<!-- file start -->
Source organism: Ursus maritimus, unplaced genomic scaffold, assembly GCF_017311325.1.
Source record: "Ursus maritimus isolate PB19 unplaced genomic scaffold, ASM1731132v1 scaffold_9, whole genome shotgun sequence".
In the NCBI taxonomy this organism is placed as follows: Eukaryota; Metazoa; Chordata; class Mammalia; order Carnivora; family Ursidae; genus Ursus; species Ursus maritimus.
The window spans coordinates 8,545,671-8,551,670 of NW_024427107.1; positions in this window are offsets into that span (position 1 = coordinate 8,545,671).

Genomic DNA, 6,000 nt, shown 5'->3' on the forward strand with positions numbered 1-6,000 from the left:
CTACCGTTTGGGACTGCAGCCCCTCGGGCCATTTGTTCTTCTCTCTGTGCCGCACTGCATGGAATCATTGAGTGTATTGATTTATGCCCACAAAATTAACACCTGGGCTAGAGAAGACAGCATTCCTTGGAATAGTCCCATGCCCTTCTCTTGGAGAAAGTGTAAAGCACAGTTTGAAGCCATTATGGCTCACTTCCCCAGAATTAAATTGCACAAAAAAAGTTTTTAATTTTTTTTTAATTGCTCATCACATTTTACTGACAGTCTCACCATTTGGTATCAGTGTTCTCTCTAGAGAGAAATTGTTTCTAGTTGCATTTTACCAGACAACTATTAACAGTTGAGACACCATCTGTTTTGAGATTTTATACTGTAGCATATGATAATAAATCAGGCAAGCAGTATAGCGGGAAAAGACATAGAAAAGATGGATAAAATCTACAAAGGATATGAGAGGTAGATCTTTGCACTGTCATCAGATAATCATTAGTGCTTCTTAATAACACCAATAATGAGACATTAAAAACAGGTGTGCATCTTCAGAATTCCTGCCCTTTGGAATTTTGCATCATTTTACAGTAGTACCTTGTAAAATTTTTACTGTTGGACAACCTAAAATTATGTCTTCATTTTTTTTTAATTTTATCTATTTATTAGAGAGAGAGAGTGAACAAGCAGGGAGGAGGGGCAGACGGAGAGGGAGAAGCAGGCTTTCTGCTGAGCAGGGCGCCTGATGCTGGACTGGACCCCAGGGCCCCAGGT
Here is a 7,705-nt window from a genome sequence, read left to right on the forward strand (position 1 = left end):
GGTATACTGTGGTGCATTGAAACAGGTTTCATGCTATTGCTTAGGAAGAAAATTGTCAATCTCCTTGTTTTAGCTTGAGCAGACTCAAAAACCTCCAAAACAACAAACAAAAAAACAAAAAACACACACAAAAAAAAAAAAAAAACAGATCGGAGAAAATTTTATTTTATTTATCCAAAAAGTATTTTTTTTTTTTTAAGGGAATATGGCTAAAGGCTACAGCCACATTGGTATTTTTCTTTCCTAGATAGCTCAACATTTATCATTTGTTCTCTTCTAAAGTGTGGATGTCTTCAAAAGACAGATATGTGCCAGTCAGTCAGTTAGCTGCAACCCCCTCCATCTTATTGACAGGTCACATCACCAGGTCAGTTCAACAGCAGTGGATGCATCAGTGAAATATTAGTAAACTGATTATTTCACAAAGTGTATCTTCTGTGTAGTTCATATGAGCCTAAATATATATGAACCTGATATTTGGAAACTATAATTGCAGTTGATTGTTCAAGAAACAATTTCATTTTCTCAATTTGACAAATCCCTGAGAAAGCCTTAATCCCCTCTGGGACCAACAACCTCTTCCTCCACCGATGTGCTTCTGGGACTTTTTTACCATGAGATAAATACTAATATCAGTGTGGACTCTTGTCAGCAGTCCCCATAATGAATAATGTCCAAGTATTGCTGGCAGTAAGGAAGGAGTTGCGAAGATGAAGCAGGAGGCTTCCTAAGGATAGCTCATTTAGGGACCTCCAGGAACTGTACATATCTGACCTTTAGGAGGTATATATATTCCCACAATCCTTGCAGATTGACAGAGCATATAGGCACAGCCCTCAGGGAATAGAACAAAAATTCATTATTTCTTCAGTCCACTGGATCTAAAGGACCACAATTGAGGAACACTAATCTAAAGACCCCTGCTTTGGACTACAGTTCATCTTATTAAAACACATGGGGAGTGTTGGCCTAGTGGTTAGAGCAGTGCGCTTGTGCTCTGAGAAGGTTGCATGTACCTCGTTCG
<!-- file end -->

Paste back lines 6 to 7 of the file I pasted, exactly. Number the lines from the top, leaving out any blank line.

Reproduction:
CTACCGTTTGGGACTGCAGCCCCTCGGGCCATTTGTTCTTCTCTCTGTGCCGCACTGCATGGAATCATTGAGTGTATTGATTTATGCCCACAAAATTAACACCTGGGCTAGAGAAGACAGCATTCCTTGGAATAGTCCCATGCCCTTCTCTTGGAGAAAGTGTAAAGCACAGTTTGAAGCCATTATGGCTCACTTCCCCAGAATTAAATTGCACAAAAAAAGTTTTTAATTTTTTTTTAATTGCTCATCACATTTTACTGACAGTCTCACCATTTGGTATCAGTGTTCTCTCTAGAGAGAAATTGTTTCTAGTTGCATTTTACCAGACAACTATTAACAGTTGAGACACCATCTGTTTTGAGATTTTATACTGTAGCATATGATAATAAATCAGGCAAGCAGTATAGCGGGAAAAGACATAGAAAAGATGGATAAAATCTACAAAGGATATGAGAGGTAGATCTTTGCACTGTCATCAGATAATCATTAGTGCTTCTTAATAACACCAATAATGAGACATTAAAAACAGGTGTGCATCTTCAGAATTCCTGCCCTTTGGAATTTTGCATCATTTTACAGTAGTACCTTGTAAAATTTTTACTGTTGGACAACCTAAAATTATGTCTTCATTTTTTTTTAATTTTATCTATTTATTAGAGAGAGAGAGTGAACAAGCAGGGAGGAGGGGCAGACGGAGAGGGAGAAGCAGGCTTTCTGCTGAGCAGGGCGCCTGATGCTGGACTGGACCCCAGGGCCCCAGGT
Here is a 7,705-nt window from a genome sequence, read left to right on the forward strand (position 1 = left end):